You're way off track here. Silencing errors is almost never a good idea, and manually checking
$? explicitly after every single command is enormously cumbersome and easy to forget to do (error prone). Don't set yourself up to easily make a mistake. If you're getting lots and lots of red, that means your script kept going when it should have stopped instead. It can no longer do useful work if most of its commands are failing. Continuing a program when it and the system are in an unknown state will have unknown consequences; you could easily leave the system in a corrupt state.
The correct solution is to stop the algorithm on the first error. This principle is called "fail fast," and PowerShell has a built in mechanism to enable that behavior. It is a setting called the error preference, and setting it to the highest level will make your script (and the child scopes if they don't override it) behave this way:
$ErrorActionPreference = 'Stop'
This will produce a nice, big error message for your consumption and prevent the following commands from executing the first time something goes wrong, without having to check
$? every single time you run a command. This makes the code vastly simpler and more reliable. I put it at the top of every single script I ever write, and you almost certainly should as well.
In the rare cases where you can be absolutely certain that allowing the script to continue makes sense, you can use one of two mechanisms:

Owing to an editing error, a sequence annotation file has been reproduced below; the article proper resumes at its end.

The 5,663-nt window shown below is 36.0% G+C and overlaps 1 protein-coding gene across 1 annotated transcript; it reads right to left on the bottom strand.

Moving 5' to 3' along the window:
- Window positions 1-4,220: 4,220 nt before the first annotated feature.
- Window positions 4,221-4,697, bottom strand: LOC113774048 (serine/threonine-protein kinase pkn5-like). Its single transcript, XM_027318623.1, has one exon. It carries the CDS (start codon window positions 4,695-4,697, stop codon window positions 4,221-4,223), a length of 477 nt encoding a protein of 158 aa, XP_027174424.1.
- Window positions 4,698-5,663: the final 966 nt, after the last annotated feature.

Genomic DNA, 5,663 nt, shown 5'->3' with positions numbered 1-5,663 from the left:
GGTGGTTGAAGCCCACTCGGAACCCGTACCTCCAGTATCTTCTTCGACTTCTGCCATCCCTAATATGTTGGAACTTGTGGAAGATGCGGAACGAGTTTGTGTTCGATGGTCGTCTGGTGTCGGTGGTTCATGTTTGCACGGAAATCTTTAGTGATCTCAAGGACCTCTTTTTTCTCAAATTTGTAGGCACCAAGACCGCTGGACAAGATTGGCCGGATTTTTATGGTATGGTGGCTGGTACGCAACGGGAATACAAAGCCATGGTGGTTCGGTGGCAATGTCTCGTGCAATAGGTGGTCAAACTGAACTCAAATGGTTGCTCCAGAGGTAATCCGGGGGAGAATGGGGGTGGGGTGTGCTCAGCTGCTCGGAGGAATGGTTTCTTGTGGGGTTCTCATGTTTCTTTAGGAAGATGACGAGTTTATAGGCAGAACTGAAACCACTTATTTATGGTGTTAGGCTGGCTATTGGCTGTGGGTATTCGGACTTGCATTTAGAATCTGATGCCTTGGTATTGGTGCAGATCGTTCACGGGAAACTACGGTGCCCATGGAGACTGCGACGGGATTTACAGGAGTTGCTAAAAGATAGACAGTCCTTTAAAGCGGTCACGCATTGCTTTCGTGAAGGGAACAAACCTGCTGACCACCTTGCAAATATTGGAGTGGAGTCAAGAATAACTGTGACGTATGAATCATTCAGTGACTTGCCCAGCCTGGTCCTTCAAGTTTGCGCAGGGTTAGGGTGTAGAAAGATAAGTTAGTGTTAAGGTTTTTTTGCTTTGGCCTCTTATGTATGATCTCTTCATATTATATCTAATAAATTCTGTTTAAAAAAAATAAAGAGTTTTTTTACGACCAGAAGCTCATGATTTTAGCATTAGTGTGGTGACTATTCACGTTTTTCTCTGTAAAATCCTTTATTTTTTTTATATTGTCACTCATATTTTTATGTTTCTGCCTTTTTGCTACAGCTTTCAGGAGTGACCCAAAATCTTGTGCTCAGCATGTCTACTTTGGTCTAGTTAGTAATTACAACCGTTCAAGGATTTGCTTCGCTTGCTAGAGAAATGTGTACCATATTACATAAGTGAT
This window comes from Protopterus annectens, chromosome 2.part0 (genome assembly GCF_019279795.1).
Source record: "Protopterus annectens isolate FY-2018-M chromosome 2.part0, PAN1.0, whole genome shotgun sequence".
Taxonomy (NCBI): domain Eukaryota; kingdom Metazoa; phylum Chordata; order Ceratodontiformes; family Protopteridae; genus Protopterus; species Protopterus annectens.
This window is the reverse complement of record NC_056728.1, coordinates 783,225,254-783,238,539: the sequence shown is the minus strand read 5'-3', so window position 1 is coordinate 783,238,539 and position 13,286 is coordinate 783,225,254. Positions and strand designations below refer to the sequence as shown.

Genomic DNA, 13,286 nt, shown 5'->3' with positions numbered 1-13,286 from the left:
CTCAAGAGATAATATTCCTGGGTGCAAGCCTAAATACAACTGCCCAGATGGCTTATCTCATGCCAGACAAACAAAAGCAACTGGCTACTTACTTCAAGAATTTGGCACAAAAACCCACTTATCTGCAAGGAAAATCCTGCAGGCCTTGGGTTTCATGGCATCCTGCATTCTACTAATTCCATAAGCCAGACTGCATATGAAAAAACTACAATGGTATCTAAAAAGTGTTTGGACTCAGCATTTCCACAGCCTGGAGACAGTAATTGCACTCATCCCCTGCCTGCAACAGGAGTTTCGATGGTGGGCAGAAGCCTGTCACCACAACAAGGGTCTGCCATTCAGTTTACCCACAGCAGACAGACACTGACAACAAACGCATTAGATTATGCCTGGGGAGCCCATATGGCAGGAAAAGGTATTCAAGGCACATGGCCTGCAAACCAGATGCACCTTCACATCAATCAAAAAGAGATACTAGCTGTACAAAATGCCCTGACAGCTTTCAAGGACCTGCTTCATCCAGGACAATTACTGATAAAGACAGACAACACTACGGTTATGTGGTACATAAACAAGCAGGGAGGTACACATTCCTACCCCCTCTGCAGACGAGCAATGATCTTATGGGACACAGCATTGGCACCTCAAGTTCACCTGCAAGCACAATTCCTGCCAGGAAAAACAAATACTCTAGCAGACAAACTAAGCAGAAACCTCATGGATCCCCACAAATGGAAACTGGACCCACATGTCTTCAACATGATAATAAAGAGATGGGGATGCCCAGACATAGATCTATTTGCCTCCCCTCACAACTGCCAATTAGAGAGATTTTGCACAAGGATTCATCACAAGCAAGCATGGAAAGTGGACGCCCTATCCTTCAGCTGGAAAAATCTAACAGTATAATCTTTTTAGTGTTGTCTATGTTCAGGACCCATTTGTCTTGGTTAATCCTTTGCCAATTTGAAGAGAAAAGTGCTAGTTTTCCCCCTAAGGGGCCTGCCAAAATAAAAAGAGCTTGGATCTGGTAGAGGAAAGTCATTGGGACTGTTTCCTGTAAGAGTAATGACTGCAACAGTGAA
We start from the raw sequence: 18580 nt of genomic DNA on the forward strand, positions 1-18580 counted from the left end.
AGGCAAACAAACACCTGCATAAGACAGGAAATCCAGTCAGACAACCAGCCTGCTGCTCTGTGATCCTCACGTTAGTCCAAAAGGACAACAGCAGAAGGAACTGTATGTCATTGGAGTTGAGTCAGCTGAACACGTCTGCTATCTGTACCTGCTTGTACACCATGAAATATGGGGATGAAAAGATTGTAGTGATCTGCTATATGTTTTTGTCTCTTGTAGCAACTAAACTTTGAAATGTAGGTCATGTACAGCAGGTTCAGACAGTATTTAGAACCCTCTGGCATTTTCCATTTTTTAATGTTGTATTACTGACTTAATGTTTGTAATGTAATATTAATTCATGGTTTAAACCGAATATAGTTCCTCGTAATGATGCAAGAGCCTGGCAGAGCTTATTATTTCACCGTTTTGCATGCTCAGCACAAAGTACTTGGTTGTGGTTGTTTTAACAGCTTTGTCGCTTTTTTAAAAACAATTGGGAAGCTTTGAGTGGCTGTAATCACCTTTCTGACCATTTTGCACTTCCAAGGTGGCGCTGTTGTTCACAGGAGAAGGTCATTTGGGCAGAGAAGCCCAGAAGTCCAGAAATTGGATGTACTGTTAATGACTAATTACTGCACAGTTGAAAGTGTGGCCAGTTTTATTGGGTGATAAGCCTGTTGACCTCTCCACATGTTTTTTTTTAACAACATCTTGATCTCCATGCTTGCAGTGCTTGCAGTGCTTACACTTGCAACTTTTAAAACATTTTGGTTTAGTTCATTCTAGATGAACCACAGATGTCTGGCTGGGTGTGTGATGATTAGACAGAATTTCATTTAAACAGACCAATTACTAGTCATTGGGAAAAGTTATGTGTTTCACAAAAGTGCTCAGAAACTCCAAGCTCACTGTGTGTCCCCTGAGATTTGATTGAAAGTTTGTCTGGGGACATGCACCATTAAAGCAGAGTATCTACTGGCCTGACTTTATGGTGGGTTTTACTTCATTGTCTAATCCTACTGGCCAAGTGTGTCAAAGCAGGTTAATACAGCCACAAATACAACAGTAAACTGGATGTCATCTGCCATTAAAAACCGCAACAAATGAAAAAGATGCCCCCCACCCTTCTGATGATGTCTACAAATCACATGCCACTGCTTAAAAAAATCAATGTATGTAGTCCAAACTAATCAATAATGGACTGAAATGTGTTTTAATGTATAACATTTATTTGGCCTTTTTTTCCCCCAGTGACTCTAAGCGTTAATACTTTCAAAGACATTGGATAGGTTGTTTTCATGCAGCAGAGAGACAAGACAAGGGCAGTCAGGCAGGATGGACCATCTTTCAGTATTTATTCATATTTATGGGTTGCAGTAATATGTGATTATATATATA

catch: This is the better and more flexible mechanism. You can wrap a
catch block around multiple commands, allowing the first error to stop the sequence and jump into the handler where you can log it and then otherwise recover from it or rethrow it to bubble the error up even further. You can also limit the
catch to specific errors, meaning that it will only be invoked in specific situations you anticipated rather than any error. (For example, failing to create a file because it already exists warrants a different response than a security failure.)
- The common
-ErrorAction parameter: This parameter changes the error handling for one single function call, but you cannot limit it to specific types of errors. You should only use this if you can be certain that the script can continue on any error, not just the ones you can anticipate.
In your case, you probably want one big
catch block around your entire program. Then your process will stop on the first error and the
catch block can log it before exiting. This will remove a lot of duplicate code from your program in addition to cleaning up your log file and terminal output and making your program less likely to cause problems.
Do note that this doesn't handle the case when external executables fail (exit code nonzero, conventionally), so you do still need to check
$LASTEXITCODE if you invoke any. Despite this limitation, the setting still saves a lot of code and effort.
You might also want to consider using strict mode:
Set-StrictMode -Version Latest
This prevents PowerShell from silently proceeding when you use a non-existent variable and in other weird situations. (See the
-Version parameter for details about what it restricts.)
Combining these two settings makes PowerShell much more of fail-fast language, which makes programming in it vastly easier.